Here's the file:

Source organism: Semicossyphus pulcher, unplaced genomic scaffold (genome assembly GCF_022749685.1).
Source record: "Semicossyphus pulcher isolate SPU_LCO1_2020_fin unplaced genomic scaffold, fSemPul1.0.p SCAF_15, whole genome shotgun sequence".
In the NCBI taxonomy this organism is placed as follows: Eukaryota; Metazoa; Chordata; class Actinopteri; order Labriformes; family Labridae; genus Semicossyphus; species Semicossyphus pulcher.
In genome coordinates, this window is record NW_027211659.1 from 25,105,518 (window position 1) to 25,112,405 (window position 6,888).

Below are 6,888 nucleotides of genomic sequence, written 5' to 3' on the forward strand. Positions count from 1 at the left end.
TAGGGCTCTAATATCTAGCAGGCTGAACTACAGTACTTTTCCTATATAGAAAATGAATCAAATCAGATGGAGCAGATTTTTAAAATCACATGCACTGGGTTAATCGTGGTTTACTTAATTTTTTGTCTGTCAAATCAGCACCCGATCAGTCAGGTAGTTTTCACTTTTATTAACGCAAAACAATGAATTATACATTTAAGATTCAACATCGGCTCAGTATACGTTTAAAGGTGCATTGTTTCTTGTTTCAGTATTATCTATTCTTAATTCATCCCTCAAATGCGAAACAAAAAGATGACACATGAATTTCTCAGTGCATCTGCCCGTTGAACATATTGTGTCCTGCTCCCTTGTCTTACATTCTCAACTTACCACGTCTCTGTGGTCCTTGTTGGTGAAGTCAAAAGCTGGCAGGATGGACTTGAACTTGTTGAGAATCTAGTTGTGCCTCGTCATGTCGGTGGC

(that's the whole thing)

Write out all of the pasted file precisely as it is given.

Source organism: Semicossyphus pulcher, unplaced genomic scaffold (genome assembly GCF_022749685.1).
Source record: "Semicossyphus pulcher isolate SPU_LCO1_2020_fin unplaced genomic scaffold, fSemPul1.0.p SCAF_15, whole genome shotgun sequence".
In the NCBI taxonomy this organism is placed as follows: Eukaryota; Metazoa; Chordata; class Actinopteri; order Labriformes; family Labridae; genus Semicossyphus; species Semicossyphus pulcher.
In genome coordinates, this window is record NW_027211659.1 from 25,105,518 (window position 1) to 25,112,405 (window position 6,888).

Below are 6,888 nucleotides of genomic sequence, written 5' to 3' on the forward strand. Positions count from 1 at the left end.
TAGGGCTCTAATATCTAGCAGGCTGAACTACAGTACTTTTCCTATATAGAAAATGAATCAAATCAGATGGAGCAGATTTTTAAAATCACATGCACTGGGTTAATCGTGGTTTACTTAATTTTTTGTCTGTCAAATCAGCACCCGATCAGTCAGGTAGTTTTCACTTTTATTAACGCAAAACAATGAATTATACATTTAAGATTCAACATCGGCTCAGTATACGTTTAAAGGTGCATTGTTTCTTGTTTCAGTATTATCTATTCTTAATTCATCCCTCAAATGCGAAACAAAAAGATGACACATGAATTTCTCAGTGCATCTGCCCGTTGAACATATTGTGTCCTGCTCCCTTGTCTTACATTCTCAACTTACCACGTCTCTGTGGTCCTTGTTGGTGAAGTCAAAAGCTGGCAGGATGGACTTGAACTTGTTGAGAATCTAGTTGTGCCTCGTCATGTCGGTGGC